Here’s another of Melissa’s poems that she read at the recent Poetry with Wings event at the NC Botanical Garden (paired with some of my images from our trips on the Roanoke River) …
by Melissa Dowland
In the blackwater swamp
The creeks are lined
Left whole by the loggers—
Because they were too hard to reach?
Or perhaps, intentionally left,
with great foresight
to remind us of what once was?
The swollen bases are buttressed
and surrounded by their subjects—
Knees, barely poking above the dark surface.
These trees have seen decades, centuries—
Wild times, when they were left alone
They’ve seen the river become
and me, in my canoe.
They are not tall—
Their crowns flattened by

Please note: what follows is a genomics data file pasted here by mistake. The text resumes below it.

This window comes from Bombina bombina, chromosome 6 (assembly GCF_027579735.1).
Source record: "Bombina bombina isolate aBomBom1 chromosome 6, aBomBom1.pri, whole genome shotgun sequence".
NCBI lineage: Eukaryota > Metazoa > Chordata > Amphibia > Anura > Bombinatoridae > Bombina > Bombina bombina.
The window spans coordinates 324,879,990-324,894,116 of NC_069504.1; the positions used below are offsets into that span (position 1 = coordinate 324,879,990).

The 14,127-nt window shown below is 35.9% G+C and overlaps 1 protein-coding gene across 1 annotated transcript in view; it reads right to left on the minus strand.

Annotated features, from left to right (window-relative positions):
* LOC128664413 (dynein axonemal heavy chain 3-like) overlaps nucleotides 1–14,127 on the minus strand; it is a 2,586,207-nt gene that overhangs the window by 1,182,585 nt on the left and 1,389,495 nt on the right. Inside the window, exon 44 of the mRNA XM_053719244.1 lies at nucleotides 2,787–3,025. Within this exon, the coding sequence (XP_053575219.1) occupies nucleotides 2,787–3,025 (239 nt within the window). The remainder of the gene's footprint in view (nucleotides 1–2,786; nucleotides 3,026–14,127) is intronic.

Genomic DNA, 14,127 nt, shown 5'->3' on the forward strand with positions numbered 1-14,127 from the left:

the wind of innumerable hurricanes.
Their sprawling branches
covered in resurrection fern—
they who need no resurrection to live for centuries.
Some so large I could crawl inside
Some just right for a chickadee,
or a prothonotary warbler
who brings such song to these solemn swamps!
What lurks inside these hollow
Monarchs of the Swamp?
Were I to knock, what might I see?
The dark fur of the bear
who could smell me from a mile away?
The sharp face of the screech owl,
ready to pull back and hide in a second?
The secreted nest of the prothonotary,
cloaking her bright yellow in
the cavity’s darkness?
Or are these holes
Simply the eyes of the trees?
Windows into their ancient souls?
Tired eyes that have gazed
down the years,
Longing to be left at peace
for yet another hundred years?